External Relations European Commissioner, Benita Ferrero-Waldner (2d R) and Finnish foreign minister Erkki Tuomioja, (2d L), during a visit to Rambam hospital in the northern city of Haifa, Israel, Thursday July 27
BRUSSELS (EJP)--- The current Finnish Presidency of the EU has called an emergency meeting of 25 EU foreign ministers to discuss the escalating violence in the Middle East.
The meeting will take place in Brussels on 1 August, less than a week after the crisis conference held in Rome on 26 July, where top US and European officials disagreed on an action to halt the hostilities in Lebanon and on the creation and deployment of an international peacekeeping force.
France, Germany, Italy and Greece have already signalled interest in joining such a peace force.
EU foreign policy chief Javier Solana declared : "I cannot imagine the force without any Europeans". “I think several member states of the European Union will be ready to provide all necessary assistance,” he added.
The European Commission has already committed 20 million euros in humanitarian aid to Lebanon and is pushing the European Parliament and member states to allow it to release a further 30 million euros.
11 million euros will also be made available to help citizens from developing countries to leave Lebanon.
|European Parliament's conference of presidents meets also Tuesday|
|"Following the many civilian casualties left by the bombing of the Lebanese town of Qana and the numerous - so far unsuccessful - appeals for a ceasefire", the European Parliament's Conference of Presidents will also meetTuesday 1 August, at 11am to review the situation after the 18 days of fighting in the Middle East. External relations Commissioner Benito Ferrero-Waldner will take part, as will a representative of the EU Council. At its meeting on 20 July, the European Parliament's conference of presidents called for an immediate cease-fire in the region that would allow the rapid deployment of the international humanitarian aid effort and the return of international law. |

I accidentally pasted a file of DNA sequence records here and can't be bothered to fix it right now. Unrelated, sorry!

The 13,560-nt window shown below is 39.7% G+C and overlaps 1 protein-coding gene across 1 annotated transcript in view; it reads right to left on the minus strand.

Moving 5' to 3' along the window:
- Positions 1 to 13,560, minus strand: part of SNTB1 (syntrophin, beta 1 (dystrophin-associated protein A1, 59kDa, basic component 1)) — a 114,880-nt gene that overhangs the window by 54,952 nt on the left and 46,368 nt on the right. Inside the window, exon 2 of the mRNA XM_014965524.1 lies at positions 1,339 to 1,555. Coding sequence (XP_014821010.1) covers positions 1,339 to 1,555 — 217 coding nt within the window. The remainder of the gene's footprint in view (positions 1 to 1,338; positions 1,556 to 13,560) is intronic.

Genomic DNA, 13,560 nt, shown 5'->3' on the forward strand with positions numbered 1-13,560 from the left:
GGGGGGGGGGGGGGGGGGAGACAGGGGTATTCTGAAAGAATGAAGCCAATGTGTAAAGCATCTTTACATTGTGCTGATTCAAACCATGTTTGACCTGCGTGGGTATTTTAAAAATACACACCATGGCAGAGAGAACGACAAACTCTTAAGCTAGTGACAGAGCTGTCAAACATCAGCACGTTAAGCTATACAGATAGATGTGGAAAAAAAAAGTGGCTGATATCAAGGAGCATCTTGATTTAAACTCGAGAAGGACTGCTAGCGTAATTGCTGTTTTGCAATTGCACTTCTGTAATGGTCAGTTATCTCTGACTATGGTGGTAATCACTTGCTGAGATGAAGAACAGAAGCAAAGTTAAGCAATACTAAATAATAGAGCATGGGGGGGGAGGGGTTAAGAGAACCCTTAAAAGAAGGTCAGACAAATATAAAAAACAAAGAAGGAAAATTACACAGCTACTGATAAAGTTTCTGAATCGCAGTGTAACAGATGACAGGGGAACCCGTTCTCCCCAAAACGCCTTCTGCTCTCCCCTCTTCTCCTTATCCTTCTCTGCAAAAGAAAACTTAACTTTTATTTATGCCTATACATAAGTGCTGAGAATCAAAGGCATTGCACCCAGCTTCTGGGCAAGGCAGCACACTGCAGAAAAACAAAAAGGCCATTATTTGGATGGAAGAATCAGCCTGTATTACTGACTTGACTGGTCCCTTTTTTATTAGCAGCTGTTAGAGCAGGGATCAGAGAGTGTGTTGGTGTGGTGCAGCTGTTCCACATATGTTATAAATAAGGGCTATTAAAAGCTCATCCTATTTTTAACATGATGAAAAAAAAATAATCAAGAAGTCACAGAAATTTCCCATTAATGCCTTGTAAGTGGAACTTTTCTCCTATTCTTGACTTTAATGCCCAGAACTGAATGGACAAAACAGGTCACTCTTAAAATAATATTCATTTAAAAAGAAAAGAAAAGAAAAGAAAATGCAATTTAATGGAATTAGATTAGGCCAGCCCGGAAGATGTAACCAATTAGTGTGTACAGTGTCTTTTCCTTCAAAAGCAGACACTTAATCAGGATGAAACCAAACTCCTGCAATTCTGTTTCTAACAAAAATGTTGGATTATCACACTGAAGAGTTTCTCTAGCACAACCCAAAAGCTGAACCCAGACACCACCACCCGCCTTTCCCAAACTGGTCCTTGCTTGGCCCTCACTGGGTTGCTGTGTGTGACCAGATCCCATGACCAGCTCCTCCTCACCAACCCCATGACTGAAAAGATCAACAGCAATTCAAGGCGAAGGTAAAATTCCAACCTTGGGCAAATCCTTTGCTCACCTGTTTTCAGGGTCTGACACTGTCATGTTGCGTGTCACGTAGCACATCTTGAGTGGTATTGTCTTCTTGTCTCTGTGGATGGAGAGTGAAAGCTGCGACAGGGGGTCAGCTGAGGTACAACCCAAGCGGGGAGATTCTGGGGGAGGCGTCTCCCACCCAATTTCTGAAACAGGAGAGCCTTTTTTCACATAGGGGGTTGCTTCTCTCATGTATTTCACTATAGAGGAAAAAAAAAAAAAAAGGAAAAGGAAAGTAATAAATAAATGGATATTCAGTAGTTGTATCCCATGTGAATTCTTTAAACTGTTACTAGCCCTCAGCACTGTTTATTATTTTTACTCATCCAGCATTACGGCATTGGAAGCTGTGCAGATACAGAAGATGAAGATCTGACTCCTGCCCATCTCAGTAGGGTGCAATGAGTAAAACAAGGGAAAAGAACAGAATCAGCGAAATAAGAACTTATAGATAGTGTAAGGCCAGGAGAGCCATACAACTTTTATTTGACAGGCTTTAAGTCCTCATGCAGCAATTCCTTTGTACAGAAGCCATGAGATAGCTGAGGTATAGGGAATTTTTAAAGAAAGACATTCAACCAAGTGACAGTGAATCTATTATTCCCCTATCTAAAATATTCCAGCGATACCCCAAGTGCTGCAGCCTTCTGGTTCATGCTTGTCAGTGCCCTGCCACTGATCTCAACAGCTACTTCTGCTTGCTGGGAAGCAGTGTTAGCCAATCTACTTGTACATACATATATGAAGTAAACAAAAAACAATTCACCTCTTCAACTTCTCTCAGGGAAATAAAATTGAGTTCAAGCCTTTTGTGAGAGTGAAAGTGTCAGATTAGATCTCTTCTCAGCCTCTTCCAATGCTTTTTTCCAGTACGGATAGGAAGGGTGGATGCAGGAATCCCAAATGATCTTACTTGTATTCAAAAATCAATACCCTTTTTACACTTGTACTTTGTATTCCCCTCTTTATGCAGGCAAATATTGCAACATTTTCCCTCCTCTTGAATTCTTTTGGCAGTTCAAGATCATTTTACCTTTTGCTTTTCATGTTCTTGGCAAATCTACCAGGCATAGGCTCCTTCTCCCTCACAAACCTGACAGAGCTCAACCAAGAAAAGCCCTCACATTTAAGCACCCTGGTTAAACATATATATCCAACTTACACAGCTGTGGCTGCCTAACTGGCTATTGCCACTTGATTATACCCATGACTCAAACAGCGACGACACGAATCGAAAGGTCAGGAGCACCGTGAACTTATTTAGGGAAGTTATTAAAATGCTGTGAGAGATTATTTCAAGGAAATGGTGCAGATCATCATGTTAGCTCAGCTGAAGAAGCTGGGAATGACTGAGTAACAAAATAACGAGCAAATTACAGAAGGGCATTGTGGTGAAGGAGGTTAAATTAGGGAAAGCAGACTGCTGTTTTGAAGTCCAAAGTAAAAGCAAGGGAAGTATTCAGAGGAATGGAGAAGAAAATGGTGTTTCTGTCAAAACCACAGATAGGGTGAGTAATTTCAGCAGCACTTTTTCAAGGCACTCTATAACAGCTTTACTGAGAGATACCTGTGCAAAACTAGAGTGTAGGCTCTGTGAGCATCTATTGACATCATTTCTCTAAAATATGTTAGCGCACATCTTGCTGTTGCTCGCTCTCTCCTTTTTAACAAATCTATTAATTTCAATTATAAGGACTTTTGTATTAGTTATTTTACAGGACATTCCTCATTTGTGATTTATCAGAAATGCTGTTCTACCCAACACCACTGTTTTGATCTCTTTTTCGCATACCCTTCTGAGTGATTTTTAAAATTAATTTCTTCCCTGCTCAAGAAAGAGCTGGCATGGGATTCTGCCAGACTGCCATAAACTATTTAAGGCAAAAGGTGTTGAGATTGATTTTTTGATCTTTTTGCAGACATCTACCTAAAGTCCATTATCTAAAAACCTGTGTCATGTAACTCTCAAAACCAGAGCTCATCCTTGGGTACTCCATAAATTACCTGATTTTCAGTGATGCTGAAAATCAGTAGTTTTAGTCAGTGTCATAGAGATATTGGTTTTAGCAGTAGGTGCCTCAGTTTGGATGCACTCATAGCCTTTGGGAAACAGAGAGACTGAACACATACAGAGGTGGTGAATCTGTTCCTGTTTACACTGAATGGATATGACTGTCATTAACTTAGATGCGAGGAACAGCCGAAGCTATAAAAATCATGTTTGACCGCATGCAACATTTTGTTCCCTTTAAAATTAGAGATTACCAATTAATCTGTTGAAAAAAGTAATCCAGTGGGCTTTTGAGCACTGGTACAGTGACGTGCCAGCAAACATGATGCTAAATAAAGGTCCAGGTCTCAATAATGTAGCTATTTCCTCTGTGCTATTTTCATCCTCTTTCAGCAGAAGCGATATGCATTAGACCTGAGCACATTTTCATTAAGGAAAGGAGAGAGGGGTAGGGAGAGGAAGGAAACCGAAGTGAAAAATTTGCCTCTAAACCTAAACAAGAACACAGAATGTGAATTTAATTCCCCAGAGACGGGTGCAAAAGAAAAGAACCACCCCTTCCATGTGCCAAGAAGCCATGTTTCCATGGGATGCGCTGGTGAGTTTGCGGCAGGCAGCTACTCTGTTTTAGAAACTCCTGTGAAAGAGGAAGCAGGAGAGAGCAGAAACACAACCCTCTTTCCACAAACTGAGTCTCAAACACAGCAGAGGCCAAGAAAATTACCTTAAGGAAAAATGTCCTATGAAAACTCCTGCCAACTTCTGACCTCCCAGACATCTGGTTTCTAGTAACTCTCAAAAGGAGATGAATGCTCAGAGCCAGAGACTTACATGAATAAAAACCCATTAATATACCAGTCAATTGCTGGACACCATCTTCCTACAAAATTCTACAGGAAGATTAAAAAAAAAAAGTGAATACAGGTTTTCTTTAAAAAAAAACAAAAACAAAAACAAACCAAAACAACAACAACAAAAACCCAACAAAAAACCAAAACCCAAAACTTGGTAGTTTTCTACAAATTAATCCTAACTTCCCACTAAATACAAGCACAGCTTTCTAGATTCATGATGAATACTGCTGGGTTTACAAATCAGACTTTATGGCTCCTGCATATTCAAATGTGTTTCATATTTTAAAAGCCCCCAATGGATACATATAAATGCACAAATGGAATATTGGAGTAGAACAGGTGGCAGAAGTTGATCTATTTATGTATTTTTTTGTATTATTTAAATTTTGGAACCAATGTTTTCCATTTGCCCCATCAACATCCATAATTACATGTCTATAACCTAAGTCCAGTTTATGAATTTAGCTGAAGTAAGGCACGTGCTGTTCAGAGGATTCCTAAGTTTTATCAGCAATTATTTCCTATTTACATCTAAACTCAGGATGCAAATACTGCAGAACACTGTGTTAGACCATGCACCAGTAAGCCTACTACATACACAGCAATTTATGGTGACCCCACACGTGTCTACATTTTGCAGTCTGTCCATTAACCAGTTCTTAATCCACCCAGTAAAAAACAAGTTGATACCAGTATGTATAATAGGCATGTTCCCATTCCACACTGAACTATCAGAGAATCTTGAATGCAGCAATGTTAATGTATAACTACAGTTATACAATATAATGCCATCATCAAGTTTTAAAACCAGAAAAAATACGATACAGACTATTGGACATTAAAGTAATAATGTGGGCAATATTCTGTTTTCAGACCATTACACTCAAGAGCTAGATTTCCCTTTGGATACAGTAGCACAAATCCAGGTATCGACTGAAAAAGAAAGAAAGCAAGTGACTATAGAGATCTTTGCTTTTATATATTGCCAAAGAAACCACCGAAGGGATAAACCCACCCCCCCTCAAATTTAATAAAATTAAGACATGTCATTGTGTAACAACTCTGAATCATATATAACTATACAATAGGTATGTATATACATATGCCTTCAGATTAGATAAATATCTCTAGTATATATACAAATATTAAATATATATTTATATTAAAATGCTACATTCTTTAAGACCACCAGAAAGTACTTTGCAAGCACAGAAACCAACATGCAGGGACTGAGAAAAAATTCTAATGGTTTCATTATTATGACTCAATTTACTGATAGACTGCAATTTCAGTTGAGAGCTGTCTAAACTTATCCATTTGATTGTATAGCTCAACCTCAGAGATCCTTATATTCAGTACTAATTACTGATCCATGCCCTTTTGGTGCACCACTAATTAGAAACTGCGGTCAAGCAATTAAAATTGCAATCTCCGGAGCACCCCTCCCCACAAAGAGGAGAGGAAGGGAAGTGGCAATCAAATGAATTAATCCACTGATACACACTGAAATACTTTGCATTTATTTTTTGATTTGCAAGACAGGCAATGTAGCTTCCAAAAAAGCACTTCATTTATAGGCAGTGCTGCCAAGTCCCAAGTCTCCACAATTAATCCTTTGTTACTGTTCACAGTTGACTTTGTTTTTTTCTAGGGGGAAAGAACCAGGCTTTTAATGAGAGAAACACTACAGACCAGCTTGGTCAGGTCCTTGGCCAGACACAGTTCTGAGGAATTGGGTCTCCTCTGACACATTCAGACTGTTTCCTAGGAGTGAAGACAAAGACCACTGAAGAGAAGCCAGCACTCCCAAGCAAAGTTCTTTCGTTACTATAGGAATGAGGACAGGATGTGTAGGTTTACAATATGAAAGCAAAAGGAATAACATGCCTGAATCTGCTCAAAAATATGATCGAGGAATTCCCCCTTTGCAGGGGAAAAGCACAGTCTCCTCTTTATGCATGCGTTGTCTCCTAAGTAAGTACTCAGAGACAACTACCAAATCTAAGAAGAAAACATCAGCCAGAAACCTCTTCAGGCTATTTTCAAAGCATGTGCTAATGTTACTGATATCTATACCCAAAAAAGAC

Finnish Foreign Minister Erkki Tuomioja and Commissioner for External Relations and European Neighbourhood Policy Benita Ferrero-Waldner travelled this week to the Middle East for talks with political leaders in Israel, the Palestinian Territories and Lebanon.
The EU is willing to play a forefront role in presenting steps to solver the Mideast crisis.
“The EU has to show leadership and do its utmost to facilitate a return to peace, » Tuomioja said.
The Finnish minister said Thursday that Israel misinterpreted the outcome of the Middle East conference in Rome and that the fighting in Lebanon should cease immediately.
Tuomioja said Israeli views that the Rome declaration indicated it should continue its offensive were ”totally wrong”.
Israeli Justice Minister Haim Ramon, who is close to Israeli Prime Minister Ehud Olmert, said that Israel interpreted the lack of consensus at Rome as a green light to continue its attacks on Hezbollah militants.
“We received yesterday in the Rome conference permission, in effect, from the world, part of it gritting its teeth and part of it granting its blessing, to continue the operation, this war, until Hezbollah’s presence is erased in Lebanon and it is disarmed,” Ramon told Israel’s Army Radio on Thursday.
“It’s a totally wrong interpretation, because the whole basic idea of the Rome conference was to very quickly help end the war and hostilities,” Tuomioja, who headed the EU delegation in Rome, told Finnish reporters.
“Without a doubt, there were diverging views in Rome but most of the countries, including the European Union, also specifically want an immediate halt to the hostilities,” Tuomioja said.
“Israel understands and recognises the EU’s essential role in the Mideast peace process,” he added.
German Foreign Minister Frank-Walter Steinmeier also called Israel’s interpretation of the Rome conference outcome a “gross misunderstanding”, insisting the declaration did not indicate that Israel should continue its offensive in Lebanon.
“I would say just the opposite – yesterday in Rome it was clear that everyone present wanted to see an end to the fighting as swiftly as possible,” he told reporters in Berlin.